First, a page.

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My 1898 Krag rifle is still in fantastic working order after 110 years. I shoot it every other week, and it's still very accurate. My only fear is that, while there is no rust at all on it, the original bluing is about gone. This rifle is a family heirloom, and I do not intend on ever selling it. I want it to stay in good condition and remain functional. What would the cost be to get it reblued by a respected gun shop, and short of its dollar "value" going down, are there any other concern I should have rebluing an old rifle like that?
 

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First of all, I don't think I would get it reblued. Well oiled will preserve it just fine. However, its your rifle. If you absolutely must get it reblued, don't let the man BUFF IT on his polishing wheels. Most refinishers will want to make it shine like a new dime and will buff out the markings during the polishing process; it will be absolutely UGLY to anybody who knows about rifles. There are chemicals that can safely strip off blue and rust without harming the metal. Now the blue that he will use will be a hot caustic blue that will be a totally improper finish for the time period when the rifle was made. If it was my rifle, I would rust blue it. Rust blue will cost more if you pay to have it done but the rifle will look better. Good thing is that the average guy/gal can do rust blueing on the kitchen stove and table. I've rust blued rifles and handguns with excellent results.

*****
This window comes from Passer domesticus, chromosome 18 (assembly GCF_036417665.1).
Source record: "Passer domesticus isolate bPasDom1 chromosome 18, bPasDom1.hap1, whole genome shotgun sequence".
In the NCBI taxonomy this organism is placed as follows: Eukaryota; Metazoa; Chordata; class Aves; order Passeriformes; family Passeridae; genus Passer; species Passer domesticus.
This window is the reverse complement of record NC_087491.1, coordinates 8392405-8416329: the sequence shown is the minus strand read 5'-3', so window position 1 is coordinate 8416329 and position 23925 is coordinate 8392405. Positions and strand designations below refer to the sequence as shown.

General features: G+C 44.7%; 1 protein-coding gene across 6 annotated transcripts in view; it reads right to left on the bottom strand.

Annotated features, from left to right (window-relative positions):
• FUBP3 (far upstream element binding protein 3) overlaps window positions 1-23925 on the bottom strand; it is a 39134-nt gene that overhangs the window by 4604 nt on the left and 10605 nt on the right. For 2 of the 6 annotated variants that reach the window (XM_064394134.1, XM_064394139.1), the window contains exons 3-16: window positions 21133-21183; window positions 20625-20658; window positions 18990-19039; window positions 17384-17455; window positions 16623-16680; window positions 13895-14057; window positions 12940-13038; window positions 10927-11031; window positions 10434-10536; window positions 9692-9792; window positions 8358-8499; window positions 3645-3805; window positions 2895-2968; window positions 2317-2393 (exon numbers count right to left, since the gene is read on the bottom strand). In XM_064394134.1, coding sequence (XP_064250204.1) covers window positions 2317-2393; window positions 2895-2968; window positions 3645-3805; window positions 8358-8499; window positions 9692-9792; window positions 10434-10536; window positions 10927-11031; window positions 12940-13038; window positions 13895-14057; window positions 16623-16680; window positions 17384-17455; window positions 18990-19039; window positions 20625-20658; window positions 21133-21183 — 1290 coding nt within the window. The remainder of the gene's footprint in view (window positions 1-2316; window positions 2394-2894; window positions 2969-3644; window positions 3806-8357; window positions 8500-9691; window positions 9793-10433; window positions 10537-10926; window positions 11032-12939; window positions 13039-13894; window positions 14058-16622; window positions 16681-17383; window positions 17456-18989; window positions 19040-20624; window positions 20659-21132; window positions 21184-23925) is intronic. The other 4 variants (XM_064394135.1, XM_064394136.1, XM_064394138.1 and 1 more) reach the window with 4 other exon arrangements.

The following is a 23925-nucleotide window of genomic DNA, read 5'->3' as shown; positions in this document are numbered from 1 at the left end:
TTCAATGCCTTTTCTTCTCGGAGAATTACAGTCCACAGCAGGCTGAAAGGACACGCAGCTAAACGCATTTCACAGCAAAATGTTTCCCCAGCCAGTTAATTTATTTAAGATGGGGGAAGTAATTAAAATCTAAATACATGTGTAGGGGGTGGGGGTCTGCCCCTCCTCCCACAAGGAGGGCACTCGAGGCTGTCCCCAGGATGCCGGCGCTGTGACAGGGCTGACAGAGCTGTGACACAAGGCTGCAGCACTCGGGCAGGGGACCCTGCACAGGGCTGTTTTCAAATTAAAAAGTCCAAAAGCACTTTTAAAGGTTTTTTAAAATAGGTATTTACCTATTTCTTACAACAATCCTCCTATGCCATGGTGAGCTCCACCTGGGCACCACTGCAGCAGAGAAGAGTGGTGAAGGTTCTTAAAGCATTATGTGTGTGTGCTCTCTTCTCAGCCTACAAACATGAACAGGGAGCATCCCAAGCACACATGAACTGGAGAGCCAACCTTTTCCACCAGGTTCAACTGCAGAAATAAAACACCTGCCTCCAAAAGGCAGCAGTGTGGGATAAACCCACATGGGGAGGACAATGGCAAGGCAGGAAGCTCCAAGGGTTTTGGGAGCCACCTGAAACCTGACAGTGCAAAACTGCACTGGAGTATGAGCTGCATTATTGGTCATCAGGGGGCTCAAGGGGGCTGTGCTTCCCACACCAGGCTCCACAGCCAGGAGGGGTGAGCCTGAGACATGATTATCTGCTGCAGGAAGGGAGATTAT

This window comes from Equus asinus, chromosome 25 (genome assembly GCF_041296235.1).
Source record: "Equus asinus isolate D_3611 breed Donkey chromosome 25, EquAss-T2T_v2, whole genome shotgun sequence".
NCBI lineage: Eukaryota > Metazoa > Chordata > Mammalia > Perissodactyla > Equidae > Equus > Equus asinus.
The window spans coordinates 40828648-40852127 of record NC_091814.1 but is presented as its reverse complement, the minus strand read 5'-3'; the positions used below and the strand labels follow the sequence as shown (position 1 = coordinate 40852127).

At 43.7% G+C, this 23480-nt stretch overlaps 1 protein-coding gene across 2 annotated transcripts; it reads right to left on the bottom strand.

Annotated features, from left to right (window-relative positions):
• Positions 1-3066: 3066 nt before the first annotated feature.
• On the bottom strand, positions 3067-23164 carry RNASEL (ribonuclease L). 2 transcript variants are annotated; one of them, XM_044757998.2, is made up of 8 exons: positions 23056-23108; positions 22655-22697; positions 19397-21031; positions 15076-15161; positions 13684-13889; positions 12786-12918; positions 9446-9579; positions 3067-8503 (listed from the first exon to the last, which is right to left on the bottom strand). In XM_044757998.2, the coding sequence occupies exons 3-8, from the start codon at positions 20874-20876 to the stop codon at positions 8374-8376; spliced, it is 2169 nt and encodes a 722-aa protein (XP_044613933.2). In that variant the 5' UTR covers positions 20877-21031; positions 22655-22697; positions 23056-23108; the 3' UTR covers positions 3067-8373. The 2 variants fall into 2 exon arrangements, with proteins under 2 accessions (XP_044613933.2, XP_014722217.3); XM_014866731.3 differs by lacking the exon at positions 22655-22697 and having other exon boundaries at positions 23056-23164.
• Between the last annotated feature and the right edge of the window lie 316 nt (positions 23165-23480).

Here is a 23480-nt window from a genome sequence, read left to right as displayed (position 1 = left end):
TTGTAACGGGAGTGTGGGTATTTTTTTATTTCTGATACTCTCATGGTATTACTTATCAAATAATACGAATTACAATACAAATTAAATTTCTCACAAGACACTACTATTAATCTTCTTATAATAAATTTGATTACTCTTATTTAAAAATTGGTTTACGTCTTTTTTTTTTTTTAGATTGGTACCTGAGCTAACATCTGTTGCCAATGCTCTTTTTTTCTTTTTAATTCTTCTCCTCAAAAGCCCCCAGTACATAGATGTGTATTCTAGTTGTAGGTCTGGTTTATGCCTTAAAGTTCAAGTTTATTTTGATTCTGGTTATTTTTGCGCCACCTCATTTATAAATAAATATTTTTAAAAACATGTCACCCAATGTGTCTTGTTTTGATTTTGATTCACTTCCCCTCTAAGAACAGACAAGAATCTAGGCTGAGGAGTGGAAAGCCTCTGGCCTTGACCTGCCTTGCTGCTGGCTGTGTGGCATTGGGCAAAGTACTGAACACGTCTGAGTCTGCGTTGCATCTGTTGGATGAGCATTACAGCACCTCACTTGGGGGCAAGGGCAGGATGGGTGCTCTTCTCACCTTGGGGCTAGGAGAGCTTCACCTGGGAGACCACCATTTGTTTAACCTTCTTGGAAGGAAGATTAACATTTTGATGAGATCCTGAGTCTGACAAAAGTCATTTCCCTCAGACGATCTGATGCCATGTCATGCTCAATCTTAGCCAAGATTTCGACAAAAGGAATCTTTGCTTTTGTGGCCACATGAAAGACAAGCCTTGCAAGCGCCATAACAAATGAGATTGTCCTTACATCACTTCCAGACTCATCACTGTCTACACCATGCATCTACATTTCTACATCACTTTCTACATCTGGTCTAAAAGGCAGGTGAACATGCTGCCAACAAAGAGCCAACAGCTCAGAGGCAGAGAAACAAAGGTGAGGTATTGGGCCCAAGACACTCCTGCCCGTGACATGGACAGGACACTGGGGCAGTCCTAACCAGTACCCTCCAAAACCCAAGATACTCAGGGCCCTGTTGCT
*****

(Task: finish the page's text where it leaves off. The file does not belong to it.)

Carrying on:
RIKA
 

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Listen to Rika; she knows of what she speaks...

I have a Krag that has been in my family for a hundred years or more, the blue is faded, stock has some dings and dents, but I'll never be able to "restore" it, too many stories and memories of how it got the way it is today!
I still load for it, shoot it every so often, and give her a good oil rag rubdown afterwards. I'd like to go back to Eastern Wash. and hunt one more time too.

It will be my grandson's 16th birthday present like it was to me, along with the WW1 and WW2 stuff that came at the same time. Hopefully he will appreciate the history of the rifle...
 

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This rifle does have a lot of history. It was my grandfather's rifle, who passed away in 1990. From there it went to my father, who was instructed to give it to me when I was old enough. It's mine now, and while the bluing is all but gone, I still am religious about oiling it up and wiping down the metal parts after I use it - and when I'm not shooting it, I take every caution not to touch the metal :unhappy:. Perhaps a little type-A, but I want this rifle to last a long, long time. Thanks for yall's suggestions, and I will definitely go with what RIKA said and not worry about rebluing, instead just concentrate on what I've been doing and keeping it super clean.
 
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